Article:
quinta-feira, agosto 16, 2007

Bachelier and His Times

A entrevista sobre o Bachelier é muito interessante, e consegui achar um link para o artigo:

Algumas passagens interessantes:

M.T. : Bachelier had indeed taken his course (Poincaré) . But in those courses, did
one speak to the professor?
B.B. : Never. It was unthinkable to question a professor. Even after
the course. In the biography of Jerzy Neyman6 by Constance Reid [112],
Neyman recounts that, when he was a Rockefeller fellow in Paris, he followed
Borel’s course in probability7. He once approached Borel to ask him
some questions. Borel answered, “You are probably under the impression
that our relationships with people who attend our courses are similar here
to what they are elsewhere. I am sorry. This is not the case. Yes, it would
be a pleasure to talk to you, but it would be more convenient if you would
come this summer to Brittany where I will be vacationing”8. This was in
1926. Neyman was at the still youngag e of 32.

33Keynes [73] had reviewed Bachelier’s text Calcul des Probabilit´es [12] in 1912. He
M. Bachelier’s volume is large, and makes large claims. His 500 quarto pages
are to be followed by further volumes, in which he will treat of the history
and ofthe philosophy ofpr obability. His work, in the words ofthe preface, is
written with the object, not only ofexp ounding the whole of ascertained knowledge
on the calculus ofpr obabilities, but also of setting forth new methods
and new results which represent from some points of view une transformation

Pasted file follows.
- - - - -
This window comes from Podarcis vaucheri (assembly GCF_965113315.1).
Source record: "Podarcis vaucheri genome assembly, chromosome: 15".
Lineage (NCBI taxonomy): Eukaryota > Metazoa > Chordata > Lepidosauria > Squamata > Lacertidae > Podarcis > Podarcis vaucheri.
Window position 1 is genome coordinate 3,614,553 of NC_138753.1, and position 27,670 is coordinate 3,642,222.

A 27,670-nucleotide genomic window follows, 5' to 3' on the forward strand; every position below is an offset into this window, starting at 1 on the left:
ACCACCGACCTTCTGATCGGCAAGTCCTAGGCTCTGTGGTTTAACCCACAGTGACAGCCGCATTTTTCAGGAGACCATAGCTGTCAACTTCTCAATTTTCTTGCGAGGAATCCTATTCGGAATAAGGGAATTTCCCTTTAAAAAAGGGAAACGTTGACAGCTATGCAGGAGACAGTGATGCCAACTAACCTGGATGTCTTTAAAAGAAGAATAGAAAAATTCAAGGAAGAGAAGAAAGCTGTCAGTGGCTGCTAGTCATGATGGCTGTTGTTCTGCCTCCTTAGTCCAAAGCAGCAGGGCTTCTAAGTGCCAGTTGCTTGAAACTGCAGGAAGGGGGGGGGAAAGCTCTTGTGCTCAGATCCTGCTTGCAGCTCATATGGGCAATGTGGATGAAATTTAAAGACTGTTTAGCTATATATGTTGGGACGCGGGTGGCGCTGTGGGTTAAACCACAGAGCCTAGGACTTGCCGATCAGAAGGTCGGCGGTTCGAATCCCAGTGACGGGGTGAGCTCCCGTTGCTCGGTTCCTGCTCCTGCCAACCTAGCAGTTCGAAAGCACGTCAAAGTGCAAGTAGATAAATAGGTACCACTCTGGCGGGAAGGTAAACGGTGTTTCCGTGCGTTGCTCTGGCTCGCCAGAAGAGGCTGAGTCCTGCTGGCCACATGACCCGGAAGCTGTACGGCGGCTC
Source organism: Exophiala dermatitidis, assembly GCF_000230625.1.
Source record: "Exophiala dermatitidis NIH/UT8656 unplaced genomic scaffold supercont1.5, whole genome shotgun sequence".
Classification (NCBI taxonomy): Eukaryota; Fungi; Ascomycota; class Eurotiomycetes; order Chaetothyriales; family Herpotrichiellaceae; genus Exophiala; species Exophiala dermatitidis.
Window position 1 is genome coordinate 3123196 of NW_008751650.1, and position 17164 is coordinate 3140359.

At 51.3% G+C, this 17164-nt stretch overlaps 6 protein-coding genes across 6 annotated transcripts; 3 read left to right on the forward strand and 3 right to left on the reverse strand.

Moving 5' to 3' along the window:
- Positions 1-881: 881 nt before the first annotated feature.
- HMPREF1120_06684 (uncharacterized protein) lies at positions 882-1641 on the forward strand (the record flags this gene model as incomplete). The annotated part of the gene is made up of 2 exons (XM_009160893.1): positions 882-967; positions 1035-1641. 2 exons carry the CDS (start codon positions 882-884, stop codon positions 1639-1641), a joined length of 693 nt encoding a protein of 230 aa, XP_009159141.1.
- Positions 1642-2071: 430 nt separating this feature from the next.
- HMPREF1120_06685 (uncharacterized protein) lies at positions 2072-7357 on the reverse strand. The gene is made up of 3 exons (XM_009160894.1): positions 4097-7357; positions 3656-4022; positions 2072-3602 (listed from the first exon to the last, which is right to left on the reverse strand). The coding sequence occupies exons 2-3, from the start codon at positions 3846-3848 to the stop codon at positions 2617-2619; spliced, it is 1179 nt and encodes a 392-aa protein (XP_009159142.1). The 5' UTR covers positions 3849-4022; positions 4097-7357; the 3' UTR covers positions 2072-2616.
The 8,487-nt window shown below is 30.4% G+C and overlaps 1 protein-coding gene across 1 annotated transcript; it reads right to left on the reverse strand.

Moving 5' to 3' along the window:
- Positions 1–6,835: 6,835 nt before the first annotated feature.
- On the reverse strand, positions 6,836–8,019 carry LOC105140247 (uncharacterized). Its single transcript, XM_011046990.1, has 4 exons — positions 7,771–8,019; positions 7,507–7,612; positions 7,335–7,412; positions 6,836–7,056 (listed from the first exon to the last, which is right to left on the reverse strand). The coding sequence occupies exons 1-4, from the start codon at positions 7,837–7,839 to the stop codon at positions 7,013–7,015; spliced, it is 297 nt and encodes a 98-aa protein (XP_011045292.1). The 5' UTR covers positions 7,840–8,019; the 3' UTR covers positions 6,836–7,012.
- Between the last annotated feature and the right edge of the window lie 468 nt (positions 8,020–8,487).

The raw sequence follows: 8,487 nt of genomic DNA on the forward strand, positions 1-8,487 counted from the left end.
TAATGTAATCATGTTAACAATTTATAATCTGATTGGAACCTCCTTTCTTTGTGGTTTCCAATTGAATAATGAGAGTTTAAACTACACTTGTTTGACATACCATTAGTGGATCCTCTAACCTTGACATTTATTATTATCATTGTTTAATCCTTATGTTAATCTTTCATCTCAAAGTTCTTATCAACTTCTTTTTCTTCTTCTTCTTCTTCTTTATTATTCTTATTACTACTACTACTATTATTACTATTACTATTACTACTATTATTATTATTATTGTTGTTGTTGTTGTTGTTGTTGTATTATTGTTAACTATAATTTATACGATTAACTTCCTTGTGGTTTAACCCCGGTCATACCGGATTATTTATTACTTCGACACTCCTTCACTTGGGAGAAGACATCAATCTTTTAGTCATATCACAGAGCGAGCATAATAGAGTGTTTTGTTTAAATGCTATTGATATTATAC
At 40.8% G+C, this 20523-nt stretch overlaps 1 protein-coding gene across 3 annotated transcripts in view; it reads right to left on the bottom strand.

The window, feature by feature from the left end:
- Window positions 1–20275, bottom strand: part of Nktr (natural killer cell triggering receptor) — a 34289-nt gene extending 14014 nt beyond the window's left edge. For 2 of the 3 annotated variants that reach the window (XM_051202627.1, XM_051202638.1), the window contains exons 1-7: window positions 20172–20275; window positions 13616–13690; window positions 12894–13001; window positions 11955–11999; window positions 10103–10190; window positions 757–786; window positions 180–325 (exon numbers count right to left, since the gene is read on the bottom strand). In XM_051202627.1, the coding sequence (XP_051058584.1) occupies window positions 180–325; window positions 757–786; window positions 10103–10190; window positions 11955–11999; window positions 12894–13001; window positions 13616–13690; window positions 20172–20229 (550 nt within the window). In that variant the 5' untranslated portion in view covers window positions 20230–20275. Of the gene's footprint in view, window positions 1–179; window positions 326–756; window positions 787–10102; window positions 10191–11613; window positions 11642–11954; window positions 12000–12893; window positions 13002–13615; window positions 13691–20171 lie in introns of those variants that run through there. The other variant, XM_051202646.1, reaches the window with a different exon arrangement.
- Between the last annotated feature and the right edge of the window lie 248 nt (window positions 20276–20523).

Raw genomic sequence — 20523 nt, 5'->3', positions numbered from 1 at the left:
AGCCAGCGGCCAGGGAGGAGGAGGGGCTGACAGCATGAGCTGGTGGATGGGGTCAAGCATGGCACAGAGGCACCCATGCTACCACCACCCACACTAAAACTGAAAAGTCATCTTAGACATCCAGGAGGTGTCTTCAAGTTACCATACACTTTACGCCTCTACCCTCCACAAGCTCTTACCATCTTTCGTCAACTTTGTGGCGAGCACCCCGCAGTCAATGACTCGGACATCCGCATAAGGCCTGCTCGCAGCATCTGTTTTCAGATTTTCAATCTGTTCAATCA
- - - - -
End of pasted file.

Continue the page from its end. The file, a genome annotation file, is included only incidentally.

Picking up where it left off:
compl`ete de ce calcul. On what he has accomplished it is not very easy to
pass judgment. The author is evidently ofm uch ability and perseverance, and
ofgr eat mathematical ingenuity; and a good many ofhi s results are undoubtedly
novel. Yet, on the whole, I am inclined to doubt their value, and, in
some important cases, their validity. His artificial hypotheses certainly make
these results out oftouch to a quite extraordinary degree with most important
problems, and they can be capable off ew applications. I do not make this
judgment with complete confidence, for the book shows qualities of no negligible
order. Those who wish to sample his methods may be recommended to
read chapter ix, on what he terms Probabilit´es connexes, as a f air specimen
ofhi s original work.

Samuelson, however, had already
heard of Bachelier. First from Stanislaw Ulam, between 1937 and 1940, who
then belonged like him to the Society of Fellows at Harvard University. Ulam
was a gambler by instinct. He was a topologist who later popularized Monte
Carlo methods and worked on the atom bomb at Los Alamos. Samuelson
also knew of Bachelier from Feller.